Variety (September 1907)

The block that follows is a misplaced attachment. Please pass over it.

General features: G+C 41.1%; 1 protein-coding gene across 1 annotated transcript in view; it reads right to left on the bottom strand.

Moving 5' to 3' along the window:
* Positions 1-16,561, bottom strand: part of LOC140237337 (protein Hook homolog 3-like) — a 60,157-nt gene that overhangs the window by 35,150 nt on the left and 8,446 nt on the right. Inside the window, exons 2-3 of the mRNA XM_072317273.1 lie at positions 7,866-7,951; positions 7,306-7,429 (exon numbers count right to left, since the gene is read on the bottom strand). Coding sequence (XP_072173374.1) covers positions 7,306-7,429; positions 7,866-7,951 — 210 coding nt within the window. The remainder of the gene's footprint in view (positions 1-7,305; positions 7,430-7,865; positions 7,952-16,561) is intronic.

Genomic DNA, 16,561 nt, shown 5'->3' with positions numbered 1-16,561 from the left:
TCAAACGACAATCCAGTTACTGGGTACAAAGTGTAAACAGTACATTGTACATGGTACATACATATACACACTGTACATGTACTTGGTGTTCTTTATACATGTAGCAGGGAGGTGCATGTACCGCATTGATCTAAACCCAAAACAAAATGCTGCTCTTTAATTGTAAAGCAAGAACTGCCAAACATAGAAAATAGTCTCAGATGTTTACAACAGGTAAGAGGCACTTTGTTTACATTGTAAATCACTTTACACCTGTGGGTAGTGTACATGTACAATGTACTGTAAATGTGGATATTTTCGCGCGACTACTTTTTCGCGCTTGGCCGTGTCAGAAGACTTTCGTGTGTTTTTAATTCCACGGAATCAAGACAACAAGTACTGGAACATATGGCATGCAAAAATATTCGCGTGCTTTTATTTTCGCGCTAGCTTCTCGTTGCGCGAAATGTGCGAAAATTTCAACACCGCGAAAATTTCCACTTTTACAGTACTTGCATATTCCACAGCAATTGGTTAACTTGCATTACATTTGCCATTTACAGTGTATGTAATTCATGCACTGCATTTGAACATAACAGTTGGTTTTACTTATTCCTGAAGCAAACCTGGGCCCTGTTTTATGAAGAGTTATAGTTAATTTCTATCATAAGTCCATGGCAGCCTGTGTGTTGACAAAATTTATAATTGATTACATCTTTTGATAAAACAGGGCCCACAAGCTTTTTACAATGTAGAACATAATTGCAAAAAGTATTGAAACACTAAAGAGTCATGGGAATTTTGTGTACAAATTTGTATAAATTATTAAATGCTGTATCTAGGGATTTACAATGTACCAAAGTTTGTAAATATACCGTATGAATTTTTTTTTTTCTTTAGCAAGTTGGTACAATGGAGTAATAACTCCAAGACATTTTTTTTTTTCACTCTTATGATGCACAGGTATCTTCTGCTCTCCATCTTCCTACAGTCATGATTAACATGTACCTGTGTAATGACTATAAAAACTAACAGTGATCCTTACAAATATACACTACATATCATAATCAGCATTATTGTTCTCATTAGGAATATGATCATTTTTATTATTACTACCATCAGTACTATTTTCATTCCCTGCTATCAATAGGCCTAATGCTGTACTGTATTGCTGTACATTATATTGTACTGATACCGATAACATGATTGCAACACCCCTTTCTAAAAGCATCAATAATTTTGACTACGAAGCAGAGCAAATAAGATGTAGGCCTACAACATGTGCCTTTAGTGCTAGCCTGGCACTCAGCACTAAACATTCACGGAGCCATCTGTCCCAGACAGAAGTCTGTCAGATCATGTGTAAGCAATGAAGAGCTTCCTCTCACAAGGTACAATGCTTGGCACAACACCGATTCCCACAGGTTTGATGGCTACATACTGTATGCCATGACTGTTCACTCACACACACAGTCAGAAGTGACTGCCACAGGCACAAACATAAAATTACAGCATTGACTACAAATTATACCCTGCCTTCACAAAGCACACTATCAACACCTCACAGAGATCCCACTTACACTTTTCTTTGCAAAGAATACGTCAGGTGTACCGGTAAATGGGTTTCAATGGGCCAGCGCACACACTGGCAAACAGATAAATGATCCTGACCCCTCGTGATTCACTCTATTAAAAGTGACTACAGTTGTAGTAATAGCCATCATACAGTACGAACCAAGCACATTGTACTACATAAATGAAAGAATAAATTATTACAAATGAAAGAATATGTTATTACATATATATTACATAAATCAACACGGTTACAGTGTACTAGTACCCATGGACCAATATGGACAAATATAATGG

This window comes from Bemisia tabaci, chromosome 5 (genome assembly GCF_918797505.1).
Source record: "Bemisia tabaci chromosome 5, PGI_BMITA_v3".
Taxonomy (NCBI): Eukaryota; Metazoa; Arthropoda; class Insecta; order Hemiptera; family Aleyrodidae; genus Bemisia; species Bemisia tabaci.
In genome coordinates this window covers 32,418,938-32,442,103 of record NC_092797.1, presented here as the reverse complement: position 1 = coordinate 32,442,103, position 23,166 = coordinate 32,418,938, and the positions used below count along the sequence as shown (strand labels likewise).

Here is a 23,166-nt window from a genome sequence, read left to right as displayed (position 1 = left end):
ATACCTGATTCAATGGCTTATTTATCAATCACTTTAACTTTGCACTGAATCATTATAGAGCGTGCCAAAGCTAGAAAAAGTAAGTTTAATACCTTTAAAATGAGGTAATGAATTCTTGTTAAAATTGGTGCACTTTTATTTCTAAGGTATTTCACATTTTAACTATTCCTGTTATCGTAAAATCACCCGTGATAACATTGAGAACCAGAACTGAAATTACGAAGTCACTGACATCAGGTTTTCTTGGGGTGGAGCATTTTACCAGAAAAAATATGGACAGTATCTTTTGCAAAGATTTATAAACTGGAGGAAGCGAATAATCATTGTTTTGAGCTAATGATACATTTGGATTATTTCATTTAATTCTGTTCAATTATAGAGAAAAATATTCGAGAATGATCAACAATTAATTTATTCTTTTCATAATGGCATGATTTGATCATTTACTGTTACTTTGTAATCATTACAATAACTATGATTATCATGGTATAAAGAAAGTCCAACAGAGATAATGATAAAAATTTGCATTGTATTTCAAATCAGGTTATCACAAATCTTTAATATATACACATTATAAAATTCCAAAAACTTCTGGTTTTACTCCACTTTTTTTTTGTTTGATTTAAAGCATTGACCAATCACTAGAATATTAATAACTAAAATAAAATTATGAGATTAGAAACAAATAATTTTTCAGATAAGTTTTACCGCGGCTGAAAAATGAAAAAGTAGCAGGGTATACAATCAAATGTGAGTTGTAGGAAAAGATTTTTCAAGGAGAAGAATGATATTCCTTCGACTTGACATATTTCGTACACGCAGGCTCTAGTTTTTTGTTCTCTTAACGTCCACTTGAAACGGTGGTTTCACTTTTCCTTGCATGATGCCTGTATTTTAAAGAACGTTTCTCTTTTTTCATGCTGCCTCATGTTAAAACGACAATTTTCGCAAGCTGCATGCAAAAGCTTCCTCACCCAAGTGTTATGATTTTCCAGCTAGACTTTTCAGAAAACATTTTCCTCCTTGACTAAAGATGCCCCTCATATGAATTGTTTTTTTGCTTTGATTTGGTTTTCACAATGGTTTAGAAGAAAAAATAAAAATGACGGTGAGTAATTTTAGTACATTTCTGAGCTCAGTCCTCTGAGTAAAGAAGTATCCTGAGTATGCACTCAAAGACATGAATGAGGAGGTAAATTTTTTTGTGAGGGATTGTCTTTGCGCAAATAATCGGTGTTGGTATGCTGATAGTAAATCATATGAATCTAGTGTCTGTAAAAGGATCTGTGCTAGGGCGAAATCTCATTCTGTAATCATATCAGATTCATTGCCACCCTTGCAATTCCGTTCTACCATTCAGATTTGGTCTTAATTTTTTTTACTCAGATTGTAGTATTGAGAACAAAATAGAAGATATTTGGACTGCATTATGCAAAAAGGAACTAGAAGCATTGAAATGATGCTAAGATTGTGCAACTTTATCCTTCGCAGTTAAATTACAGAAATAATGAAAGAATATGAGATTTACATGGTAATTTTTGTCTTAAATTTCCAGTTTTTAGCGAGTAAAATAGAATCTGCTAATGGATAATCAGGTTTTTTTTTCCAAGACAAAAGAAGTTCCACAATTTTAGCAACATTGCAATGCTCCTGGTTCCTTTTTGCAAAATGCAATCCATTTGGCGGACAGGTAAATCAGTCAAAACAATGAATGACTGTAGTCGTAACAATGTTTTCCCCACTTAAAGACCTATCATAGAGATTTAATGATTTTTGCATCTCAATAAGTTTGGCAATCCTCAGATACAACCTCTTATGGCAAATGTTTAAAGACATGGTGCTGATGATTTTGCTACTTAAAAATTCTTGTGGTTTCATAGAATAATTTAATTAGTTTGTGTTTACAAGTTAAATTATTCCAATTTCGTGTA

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VARIETY WRIETY A Variety Paper tor Variety People. Published every Saturday by THB VARIETY PUBLISHING CO. Knickerbocker Theatre Building. 1402 Broadway. New York City. fwWI Telephone 4 88th St. 07 * g#AA# W ^mm^mm^Mm\^m%^^H ^ Entered ee eeeotMf-eJttes metier 2>ecee«5er 28, 1905, el (he Poet OAK* at NewYork,N. Y. t under the act of Congreta of March 8, 1879. CHICAGO OFFICE, . Chioaeo Open House Block (Phase. Main 4SM). F&ABTX WIX8BEBO, Raprsasntatlvs. ■AIT FRANCISCO OFFICF, 1115 Van Bass Are. (Room 11*). W. ALFRED WHJOI, Rapraaentatlve. LONDON REPRZSENTATIYE, C. C. BARTRAM, 49 Rupert it., W. PARIS OFFICE. i, Rua Lafitte, 0. M. SEIBT, RepresantatlTa. ADVERTISEhtENTS. 15 cents an agate line, $2.10 an Inch. One page. $100; one-bell page, $50; one-quarter page. m Cbsrges for portraits farnlsbed on application. Special rate by the month for profess i on s ! card uuder besdlng "RepresentstlTs Artists." Advertising copy abould be received by Thurs- day st noon to lnanre publication In current lasue. SUBSCRIPTION BATES. fnnoal 9* orelgn 5 Six and three months In proportion. Single copies ten cents. VABIKTY will be mailed to a permanent ad dreas or sa per route as desired. VARIETY msy be bad abroad at INTERNATIONAL NEWS CO.'S OFFICES ) Bresuis Building, Chancery Lane, LONDON. E. C. ENGLAND. Advertlaementa forwarded by msll moat be sc rompsnled by remittance, made payable to Variety Publishing Co. Copyright. 1907. by Variety Publishing Co. Vet, Vll. SEPTEMBER 7. No. 19 Chas. E. Evans has been booked for the season through the United. Vardon, Perry and Wilbur have en gaged with "The Cracker-Jacks." Walter Hearn ia the guardian of the "art room" at the New York Theatre. Agents are inquiring after Georgia Caine once more. Miss Caine ia not en- gaged at present. Harry Scott, formerly manager of "The Clay Baker," ia now in charge of the Fam- ily Theatre, Pittston, Pa. Frank Milton and DeLong Sisters are giving their specialty during the action of Whitney's "Piff-Paff-PoufP show. The elder Ten Brooke, of the former trio of Ten Brooke, Lambert and Ten Brooke, is now with "The Oaaino Girls." The Shubert theatre at Columbus, 0. (Eastern Burlesque Wheel) will open Sept. 9 with Clark's "Runaway Girls." Trovollo, the ventriloquist, will take a vacation for five weeks before opening the regular season. He has played iteadily for 48 weeks. The latest advertising device gotten out by Herbert Lloyd is a card index, con- veniently gotten up and useful to agents and managers. R. C Mudge, president of the White Rats, has been appointed to the executive committee of the International Artiaten Loge of Germany. Thomas J. Meyers is the resident man- ager of the Bur wood Opera House, Omaha, which has been linked to the Sullivan- Considine circuit. Will Von Tilzer's new act, "The Gains- boro Girl," written by Alfred Doyle and staged by Geo. R. Wilson, has been booked by the United. Salmon and Chester are back in Aus- tralia. After playing through their native country a visit to India will be made be- fore returning to New York. Jules Delmar, of the United Booking Of- fices, will have charge of the bookings for the Keith houses at Syracuse, Columbus and Cleveland this season. Minnie Marx will bring a new singing net into Pastor's week of September 16. It is railed "Ned Wayburn's Nightingales." Eleanor Henry, who formerly did a single singing act in vaudeville, will be a member of Chas. B. Dillingham's "Mile. Modiste" company the coming season. Lew M. Goldberg is manager of the Grand Theatre, Joliet, 111. The Castle Theatre, Bloomington, and Bijou, Kan- kakee, 111., are also directed by Mr. Gold- berg. Carter and Blueford are now abroad, where they are reported to be auccessful. The colored team style themselves, since striking the foreign territory, "The Cu- bans." Ollie Young and Three Brothers enter- tained the youthful scions of the Newport aristocracy recently under special engage- ment by Mrs. Stuyvesant Fish, the society leader. Hill and Whittaker, who have not played on this side in four years, have been booked for the season by Jenie Jacobs through the United Offices, opening No- vember 19 next. The new Williams theatre in Greenpoint will not likely open before the season of 'O8-'09. Building operations cannot com- mence much before next November owing to unexpired leases. "That" Quartet, booked originally for one month at the Wigwam (W. S. Vaude- ville Association), San Francisco, had the engagement extended two weeks longer, at the same house. The Sunday concerts at the Dewey and Gotham theatres commenced for the sea- son last Sunday, booked by the Morris office. It has not been decided whether the Circle will give Sunday vaudeville shows this season. Vesta Jerome, formerly of Jerome and Morrison, has entered into partnership with Dora M. Hall, "coon shouter" and buck dancer, and the pair are showing a new act at "Dreamland," Coney Island, this week under the name of Hall and Walsh. L. Rosenthal, Jr., formerly stenographer to P. J. Casey, of the Morris office, has accepted a position in the headquarters of the United States Amusement Com- pany, in the New York Theatre building, where Florence Glenn presides with grace and dignity over the short-hand, type- writing force. When the foreign managers were as- sembled in Berlin to listen to H. B. Mari- nelli's scheme of a booking combination, Ike Rose, husband of Saharet, wagered Mr. Marinelli $250 that the managers would not listen to the agent for 30 min- utes. Marinelli was with the managers over four hours. Oscar Hammerstein is fitting up an apartment at his Manhattan Opera House, where he will live during the opera sea- son there. In addition to his numerous other enterprises the indefatigable Oscar has found time to invent a new non-punc- turable automobile wheel that bids fair to revolutionize that branch of the motoring industry. The Howard Theatre, Boston, which opened last week for the Western Bur- lesque Wheel season, has already 200 extra vaudeville acts under contract. These bookings extend until late in the season, but all along there are spaces in the shows to be filled later. Jay Hunt, the manager of the house, returned from Europe last week. Camille H. Poujal, the street car con- ductor in San Francisco, who assaulted Victor Jerome, the contortionist, causing the amputation of Mr. Jerome's right arm as a result, was fined $500 in San Fran- cisco last week. A new trial was denied and the ex-conductor must pay the fine or serve 250 days in prison. Jerome is suing the traction company for $50,000. Arthur Prince, had $150 taken from his pocket last week. Mr. Prince has no sus- picion of who relieved him of the money. He had placed the amount carefully away (as he thought) to settle some outstand- ing accounts. Now the ventriloquist is waiting to hear if his creditors received payment. Mr. Prince saya if the thief knew where the money was, he ought to know what it was there for. Several foreign acts under engagement to the United Booking Offices are pro- hibited under a clause in their contract from publishing their opening engage- ment on this side before they shall have actually appeared here on the stage. This stipulation is new in American contracts with foreigners, although a custom in the agreements signed by vaudeville man- agers on the European Continent. A report reaching here says that the Apollo Theatre, Vienna, which opened on Aug. 16, had two disappointments on its bill. The Apollo, Dusseldorf, Germany, which should have opened as announced on the same day, was obliged to postpone the first performance twenty-four hours owing to four disappointments, the first time on record that this has happened on the Continent. It is ascribed to the "American fever." At the new Gayety in Washington last week the "Bowery Burlesquers" were the opening attraction. Harry Hills, of the company, lived in Washington for a short time, and Neely Limbach, another mem- ber, ia a Washingtonian, born and bred. Mr. Limbach suggested to Ben Jensen that he "pull a local." "Just give out 'Dorsey Fultz/" said Mr. Limbach, "and see 'em fall off the seats." Mr. Jensen "gave it out," then remarked, after the silence had lifted, "I guess you have your cities mixed." P. C. Armstrong, of Dial & Armstrong, returned to the city last week, leaving his "Navassar" band playing an engage- ment at Kansas City. A vaudeville offer has been made for the musical organ- ization, and if not accepted, the firm will place four acts in vaudeville, including "The Aeolians," their latest. The "Vas- sar Girls" will be played in the variety houses in any event. Forty instrumental- ists are now members of the "Navassars." There are eight trombone players among this number, 6 saxophonists and eight drummers, all girls. There are rumors floating about that agents abroad have advised acts consist- ing of several people, and where substitu- tion could be made without being easily de- tected, to separate the act into two num- bers, one coming here as agreed, and the other remaining at home. This advice is given only when the original act has not been seen by the other of the contracting parties. It will bring about, if practised, the insertion of a strict "personnel" clause in all agreements calling for the services of foreigners who are booked for America through the large agencies on this side. Mr. and Mrs. John T. Powers, Western players, who have not yet appeard in New York, are coming East next year. They are one of many acts in the West which for some unaccountable reason are kept there. Sometimes it is the art- ist who does not wish to risk a metro- politan showing, but more often the man- agers. These latter gentlemen are astute, and know their vaudeville. An act which would find ready engagements in the East is kept continually employed West, being booked a year or more ahead. This is the manager's scheme to keep salaries within bounds, or at least that reason was ascribed by a prominent Western manager not so long ago. But the Western acts are waking up. Several are working around town now, and" have been since their entrance here. An Eastern manager would be content to-day to pay the cus- tomary money for certain lines of acts, and suffer a little inferiority at the be- ginning for the purpose of showing his audience new faces. The success of West- ern acts in the East has gone back to that territory, and this season should witness more unknown native :<ets in New York than was dreamed existed a year ago. ,